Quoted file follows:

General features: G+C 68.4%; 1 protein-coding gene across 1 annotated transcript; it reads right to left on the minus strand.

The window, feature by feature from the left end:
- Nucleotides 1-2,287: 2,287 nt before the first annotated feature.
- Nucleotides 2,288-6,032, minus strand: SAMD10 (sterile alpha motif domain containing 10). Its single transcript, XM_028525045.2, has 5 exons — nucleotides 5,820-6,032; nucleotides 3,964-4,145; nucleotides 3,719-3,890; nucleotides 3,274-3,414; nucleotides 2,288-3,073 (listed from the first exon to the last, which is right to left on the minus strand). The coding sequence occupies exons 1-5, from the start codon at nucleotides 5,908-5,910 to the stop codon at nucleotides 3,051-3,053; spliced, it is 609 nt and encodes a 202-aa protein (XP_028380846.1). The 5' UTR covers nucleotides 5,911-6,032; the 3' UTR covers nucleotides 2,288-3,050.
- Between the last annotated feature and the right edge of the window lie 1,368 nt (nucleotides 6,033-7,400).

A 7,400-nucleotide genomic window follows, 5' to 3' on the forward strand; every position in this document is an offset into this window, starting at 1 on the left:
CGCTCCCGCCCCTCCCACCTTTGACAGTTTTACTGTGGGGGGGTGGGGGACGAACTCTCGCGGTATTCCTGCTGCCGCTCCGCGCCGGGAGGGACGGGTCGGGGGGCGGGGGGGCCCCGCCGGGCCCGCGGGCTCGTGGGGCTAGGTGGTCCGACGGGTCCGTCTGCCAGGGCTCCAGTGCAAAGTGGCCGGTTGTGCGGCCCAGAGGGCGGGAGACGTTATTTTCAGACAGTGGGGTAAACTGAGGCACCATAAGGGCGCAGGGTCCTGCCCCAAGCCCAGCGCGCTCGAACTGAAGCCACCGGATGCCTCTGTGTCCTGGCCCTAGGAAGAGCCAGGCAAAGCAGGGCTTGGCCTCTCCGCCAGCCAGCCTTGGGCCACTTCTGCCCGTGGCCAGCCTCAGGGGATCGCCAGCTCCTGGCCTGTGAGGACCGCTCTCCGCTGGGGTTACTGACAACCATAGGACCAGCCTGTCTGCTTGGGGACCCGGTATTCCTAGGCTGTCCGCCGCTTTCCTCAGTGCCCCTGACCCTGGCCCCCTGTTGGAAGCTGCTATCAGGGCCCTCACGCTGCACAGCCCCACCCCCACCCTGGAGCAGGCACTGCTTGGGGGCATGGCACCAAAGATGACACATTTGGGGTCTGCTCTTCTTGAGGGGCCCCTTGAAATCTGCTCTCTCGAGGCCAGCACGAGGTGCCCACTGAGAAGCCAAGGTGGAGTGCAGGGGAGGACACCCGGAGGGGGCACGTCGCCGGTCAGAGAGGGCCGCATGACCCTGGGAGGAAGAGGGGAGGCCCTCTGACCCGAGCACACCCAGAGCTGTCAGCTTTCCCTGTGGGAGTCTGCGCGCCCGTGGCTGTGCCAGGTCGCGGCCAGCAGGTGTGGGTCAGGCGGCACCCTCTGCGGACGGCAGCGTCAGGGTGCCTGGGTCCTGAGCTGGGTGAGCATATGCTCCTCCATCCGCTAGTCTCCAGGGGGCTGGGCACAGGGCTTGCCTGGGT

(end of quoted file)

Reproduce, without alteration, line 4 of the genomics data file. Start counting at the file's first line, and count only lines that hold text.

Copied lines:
- Nucleotides 2,288-6,032, minus strand: SAMD10 (sterile alpha motif domain containing 10). Its single transcript, XM_028525045.2, has 5 exons — nucleotides 5,820-6,032; nucleotides 3,964-4,145; nucleotides 3,719-3,890; nucleotides 3,274-3,414; nucleotides 2,288-3,073 (listed from the first exon to the last, which is right to left on the minus strand). The coding sequence occupies exons 1-5, from the start codon at nucleotides 5,908-5,910 to the stop codon at nucleotides 3,051-3,053; spliced, it is 609 nt and encodes a 202-aa protein (XP_028380846.1). The 5' UTR covers nucleotides 5,911-6,032; the 3' UTR covers nucleotides 2,288-3,050.